Only One City in Metro Area Has Cheaper Rent Than Denver — Really

Only One City in Metro Area Has Cheaper Rent Than Denver — Really
File photo
Of thirteen communities in the metro area, Denver proper currently has the second-lowest median rent price for a two-bedroom apartment. And, no, we're not kidding.

New data from Apartment List shows what a difference a few months makes.

On August 1, we reported that the price of renting a one-bedroom apartment in Denver went up by a higher percentage from month to month than in any other major city in the country.

Then, a month later, data showed that the percentage increase of one-bedroom rent in Denver was greater on a year-to-year basis than in America's 25 priciest markets.

But now, circa December 2018, Denver's median rent is considerably lower than that of San Francisco, San Diego, Los Angeles, Seattle, Austin and even Boulder, where a typical two-bedroom is going for $1,420, nearly $100 more than in Denver.

Granted, rent in plenty of Denver neighborhoods exceeds the $1,340 median amount estimated by Apartment List; the figure is an average that incorporates the most affordable spots as well as the trendiest.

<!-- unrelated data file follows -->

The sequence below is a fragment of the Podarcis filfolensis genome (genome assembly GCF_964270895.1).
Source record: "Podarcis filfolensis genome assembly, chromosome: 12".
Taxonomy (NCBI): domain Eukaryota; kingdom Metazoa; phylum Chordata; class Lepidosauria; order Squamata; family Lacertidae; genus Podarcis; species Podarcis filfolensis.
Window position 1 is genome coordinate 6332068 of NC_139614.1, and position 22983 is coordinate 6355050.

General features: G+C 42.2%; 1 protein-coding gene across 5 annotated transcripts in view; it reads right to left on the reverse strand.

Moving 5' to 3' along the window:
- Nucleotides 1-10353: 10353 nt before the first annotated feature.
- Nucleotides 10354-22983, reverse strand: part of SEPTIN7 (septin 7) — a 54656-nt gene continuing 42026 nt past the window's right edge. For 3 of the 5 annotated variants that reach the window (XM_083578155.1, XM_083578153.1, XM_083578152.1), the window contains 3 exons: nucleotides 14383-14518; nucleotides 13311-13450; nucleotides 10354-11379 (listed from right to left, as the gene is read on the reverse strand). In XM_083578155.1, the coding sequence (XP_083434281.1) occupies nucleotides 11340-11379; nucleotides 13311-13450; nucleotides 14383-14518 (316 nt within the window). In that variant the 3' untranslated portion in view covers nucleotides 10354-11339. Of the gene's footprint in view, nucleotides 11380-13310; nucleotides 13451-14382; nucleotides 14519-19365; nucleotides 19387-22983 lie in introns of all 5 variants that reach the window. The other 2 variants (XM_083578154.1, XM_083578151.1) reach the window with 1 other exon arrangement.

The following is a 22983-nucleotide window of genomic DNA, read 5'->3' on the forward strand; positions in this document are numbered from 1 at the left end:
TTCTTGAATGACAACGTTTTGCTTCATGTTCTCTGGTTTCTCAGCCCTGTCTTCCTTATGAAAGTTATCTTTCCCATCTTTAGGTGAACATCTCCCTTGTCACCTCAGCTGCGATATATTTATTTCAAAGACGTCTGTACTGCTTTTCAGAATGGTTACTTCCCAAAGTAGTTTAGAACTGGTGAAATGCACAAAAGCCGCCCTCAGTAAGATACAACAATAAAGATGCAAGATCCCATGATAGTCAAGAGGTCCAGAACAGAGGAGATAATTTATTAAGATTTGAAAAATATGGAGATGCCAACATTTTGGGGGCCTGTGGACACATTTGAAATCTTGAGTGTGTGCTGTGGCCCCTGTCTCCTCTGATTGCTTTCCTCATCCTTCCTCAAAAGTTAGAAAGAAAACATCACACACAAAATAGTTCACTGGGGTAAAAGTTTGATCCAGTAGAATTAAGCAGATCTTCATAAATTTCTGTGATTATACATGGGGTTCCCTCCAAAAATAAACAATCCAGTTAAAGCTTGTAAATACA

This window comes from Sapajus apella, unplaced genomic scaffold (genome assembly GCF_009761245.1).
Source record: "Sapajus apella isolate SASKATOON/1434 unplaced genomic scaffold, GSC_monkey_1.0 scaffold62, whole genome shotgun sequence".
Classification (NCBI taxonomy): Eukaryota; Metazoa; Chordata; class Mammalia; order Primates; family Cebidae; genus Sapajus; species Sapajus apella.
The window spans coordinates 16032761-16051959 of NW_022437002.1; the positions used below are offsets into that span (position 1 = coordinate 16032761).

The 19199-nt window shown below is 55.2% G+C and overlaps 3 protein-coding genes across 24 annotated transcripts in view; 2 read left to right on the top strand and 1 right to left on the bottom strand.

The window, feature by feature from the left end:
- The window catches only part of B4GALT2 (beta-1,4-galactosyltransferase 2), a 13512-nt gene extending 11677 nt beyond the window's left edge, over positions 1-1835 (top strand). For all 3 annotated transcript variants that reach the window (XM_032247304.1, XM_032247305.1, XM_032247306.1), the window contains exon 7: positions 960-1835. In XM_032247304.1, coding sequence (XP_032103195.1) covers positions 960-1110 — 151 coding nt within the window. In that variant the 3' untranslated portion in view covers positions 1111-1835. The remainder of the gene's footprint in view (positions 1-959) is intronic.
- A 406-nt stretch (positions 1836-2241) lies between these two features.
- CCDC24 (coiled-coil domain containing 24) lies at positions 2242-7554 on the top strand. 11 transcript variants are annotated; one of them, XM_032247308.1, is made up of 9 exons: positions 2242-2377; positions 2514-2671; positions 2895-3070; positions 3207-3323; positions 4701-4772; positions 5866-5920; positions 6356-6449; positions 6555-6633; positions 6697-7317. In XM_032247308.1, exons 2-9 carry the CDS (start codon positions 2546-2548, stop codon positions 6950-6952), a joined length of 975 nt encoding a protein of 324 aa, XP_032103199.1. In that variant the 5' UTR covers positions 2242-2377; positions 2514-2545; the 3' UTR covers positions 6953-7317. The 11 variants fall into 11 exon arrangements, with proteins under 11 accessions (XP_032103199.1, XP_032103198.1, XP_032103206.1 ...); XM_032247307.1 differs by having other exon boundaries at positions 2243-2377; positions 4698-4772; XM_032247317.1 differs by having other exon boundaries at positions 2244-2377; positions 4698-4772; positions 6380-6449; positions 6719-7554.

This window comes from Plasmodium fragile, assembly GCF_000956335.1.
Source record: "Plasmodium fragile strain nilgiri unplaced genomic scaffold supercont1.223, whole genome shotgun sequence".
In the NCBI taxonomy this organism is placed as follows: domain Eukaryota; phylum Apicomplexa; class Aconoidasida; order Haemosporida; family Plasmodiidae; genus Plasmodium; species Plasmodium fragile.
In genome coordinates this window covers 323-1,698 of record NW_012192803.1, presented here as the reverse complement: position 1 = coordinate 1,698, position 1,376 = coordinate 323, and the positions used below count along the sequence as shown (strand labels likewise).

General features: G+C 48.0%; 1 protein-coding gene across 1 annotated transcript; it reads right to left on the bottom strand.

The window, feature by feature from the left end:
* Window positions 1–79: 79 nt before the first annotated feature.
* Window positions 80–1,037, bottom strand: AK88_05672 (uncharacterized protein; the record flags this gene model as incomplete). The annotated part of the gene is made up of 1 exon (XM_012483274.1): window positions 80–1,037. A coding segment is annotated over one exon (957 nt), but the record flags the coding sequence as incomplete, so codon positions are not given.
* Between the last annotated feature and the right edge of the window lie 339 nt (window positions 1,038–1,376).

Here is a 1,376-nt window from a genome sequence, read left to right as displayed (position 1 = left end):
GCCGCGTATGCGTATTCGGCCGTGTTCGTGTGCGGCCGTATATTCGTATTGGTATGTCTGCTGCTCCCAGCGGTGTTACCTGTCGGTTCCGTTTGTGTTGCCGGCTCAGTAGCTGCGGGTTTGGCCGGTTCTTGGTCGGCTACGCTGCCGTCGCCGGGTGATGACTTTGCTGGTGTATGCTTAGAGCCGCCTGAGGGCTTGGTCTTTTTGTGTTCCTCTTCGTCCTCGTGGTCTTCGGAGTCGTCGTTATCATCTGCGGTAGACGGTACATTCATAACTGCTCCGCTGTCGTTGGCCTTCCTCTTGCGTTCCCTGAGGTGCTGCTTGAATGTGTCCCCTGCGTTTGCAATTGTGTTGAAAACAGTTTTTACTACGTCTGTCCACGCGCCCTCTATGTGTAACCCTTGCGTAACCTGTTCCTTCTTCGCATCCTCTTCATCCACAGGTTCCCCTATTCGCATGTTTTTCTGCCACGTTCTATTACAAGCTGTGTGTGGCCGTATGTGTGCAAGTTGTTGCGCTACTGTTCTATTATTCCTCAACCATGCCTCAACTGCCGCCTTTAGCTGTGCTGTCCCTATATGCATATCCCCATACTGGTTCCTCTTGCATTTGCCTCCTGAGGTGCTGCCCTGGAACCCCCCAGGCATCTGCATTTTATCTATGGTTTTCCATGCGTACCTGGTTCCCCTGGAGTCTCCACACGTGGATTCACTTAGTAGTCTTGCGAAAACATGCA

Yet the median two-bedroom rent price for every Denver suburb other than one is higher, with such a pad costing in excess of $600 more per month in the most expensive burg, Lone Tree.

Count down the aforementioned thirteen communities, ranked from highest to lowest two-bedroom rents.
KEEP WESTWORD FREE... Since we started Westword, it has been defined as the free, independent voice of Denver, and we'd like to keep it that way. With local media under siege, it's more important than ever for us to rally support behind funding our local journalism. You can help by participating in our "I Support" program, allowing us to keep offering readers access to our incisive coverage of local news, food and culture with no paywalls.
Michael Roberts has written for Westword since October 1990, serving stints as music editor and media columnist. He currently covers everything from breaking news and politics to sports and stories that defy categorization.
Contact: Michael Roberts